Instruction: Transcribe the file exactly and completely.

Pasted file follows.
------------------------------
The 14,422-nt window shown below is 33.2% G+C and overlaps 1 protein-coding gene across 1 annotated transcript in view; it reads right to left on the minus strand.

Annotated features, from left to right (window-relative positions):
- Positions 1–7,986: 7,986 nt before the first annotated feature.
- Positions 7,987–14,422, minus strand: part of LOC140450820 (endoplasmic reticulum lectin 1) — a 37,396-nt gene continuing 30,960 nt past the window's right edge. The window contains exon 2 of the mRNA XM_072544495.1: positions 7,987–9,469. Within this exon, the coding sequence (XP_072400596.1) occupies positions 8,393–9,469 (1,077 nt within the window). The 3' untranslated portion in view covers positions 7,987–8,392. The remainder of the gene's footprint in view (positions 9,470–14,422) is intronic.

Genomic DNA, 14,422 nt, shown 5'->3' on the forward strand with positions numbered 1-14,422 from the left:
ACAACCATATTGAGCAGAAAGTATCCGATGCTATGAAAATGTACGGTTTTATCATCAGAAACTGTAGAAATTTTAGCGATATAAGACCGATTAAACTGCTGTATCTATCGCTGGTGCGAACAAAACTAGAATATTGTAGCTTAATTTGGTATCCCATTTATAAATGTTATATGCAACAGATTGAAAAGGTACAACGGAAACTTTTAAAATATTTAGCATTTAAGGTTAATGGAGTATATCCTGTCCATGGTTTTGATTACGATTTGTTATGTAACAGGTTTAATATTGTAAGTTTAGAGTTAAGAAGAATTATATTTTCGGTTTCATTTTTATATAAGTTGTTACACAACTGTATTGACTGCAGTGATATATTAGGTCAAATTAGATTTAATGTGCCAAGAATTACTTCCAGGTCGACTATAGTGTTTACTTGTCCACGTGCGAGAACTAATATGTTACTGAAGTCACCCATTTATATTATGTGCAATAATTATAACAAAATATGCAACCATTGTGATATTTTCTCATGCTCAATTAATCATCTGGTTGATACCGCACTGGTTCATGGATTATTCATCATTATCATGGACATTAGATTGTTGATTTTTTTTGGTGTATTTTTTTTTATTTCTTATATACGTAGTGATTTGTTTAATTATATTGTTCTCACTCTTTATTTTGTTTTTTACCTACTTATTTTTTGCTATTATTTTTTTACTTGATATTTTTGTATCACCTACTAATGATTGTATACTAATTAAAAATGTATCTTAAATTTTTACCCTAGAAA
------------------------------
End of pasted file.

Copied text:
The 14,422-nt window shown below is 33.2% G+C and overlaps 1 protein-coding gene across 1 annotated transcript in view; it reads right to left on the minus strand.

Annotated features, from left to right (window-relative positions):
- Positions 1–7,986: 7,986 nt before the first annotated feature.
- Positions 7,987–14,422, minus strand: part of LOC140450820 (endoplasmic reticulum lectin 1) — a 37,396-nt gene continuing 30,960 nt past the window's right edge. The window contains exon 2 of the mRNA XM_072544495.1: positions 7,987–9,469. Within this exon, the coding sequence (XP_072400596.1) occupies positions 8,393–9,469 (1,077 nt within the window). The 3' untranslated portion in view covers positions 7,987–8,392. The remainder of the gene's footprint in view (positions 9,470–14,422) is intronic.

Genomic DNA, 14,422 nt, shown 5'->3' on the forward strand with positions numbered 1-14,422 from the left:
ACAACCATATTGAGCAGAAAGTATCCGATGCTATGAAAATGTACGGTTTTATCATCAGAAACTGTAGAAATTTTAGCGATATAAGACCGATTAAACTGCTGTATCTATCGCTGGTGCGAACAAAACTAGAATATTGTAGCTTAATTTGGTATCCCATTTATAAATGTTATATGCAACAGATTGAAAAGGTACAACGGAAACTTTTAAAATATTTAGCATTTAAGGTTAATGGAGTATATCCTGTCCATGGTTTTGATTACGATTTGTTATGTAACAGGTTTAATATTGTAAGTTTAGAGTTAAGAAGAATTATATTTTCGGTTTCATTTTTATATAAGTTGTTACACAACTGTATTGACTGCAGTGATATATTAGGTCAAATTAGATTTAATGTGCCAAGAATTACTTCCAGGTCGACTATAGTGTTTACTTGTCCACGTGCGAGAACTAATATGTTACTGAAGTCACCCATTTATATTATGTGCAATAATTATAACAAAATATGCAACCATTGTGATATTTTCTCATGCTCAATTAATCATCTGGTTGATACCGCACTGGTTCATGGATTATTCATCATTATCATGGACATTAGATTGTTGATTTTTTTTGGTGTATTTTTTTTTATTTCTTATATACGTAGTGATTTGTTTAATTATATTGTTCTCACTCTTTATTTTGTTTTTTACCTACTTATTTTTTGCTATTATTTTTTTACTTGATATTTTTGTATCACCTACTAATGATTGTATACTAATTAAAAATGTATCTTAAATTTTTACCCTAGAAA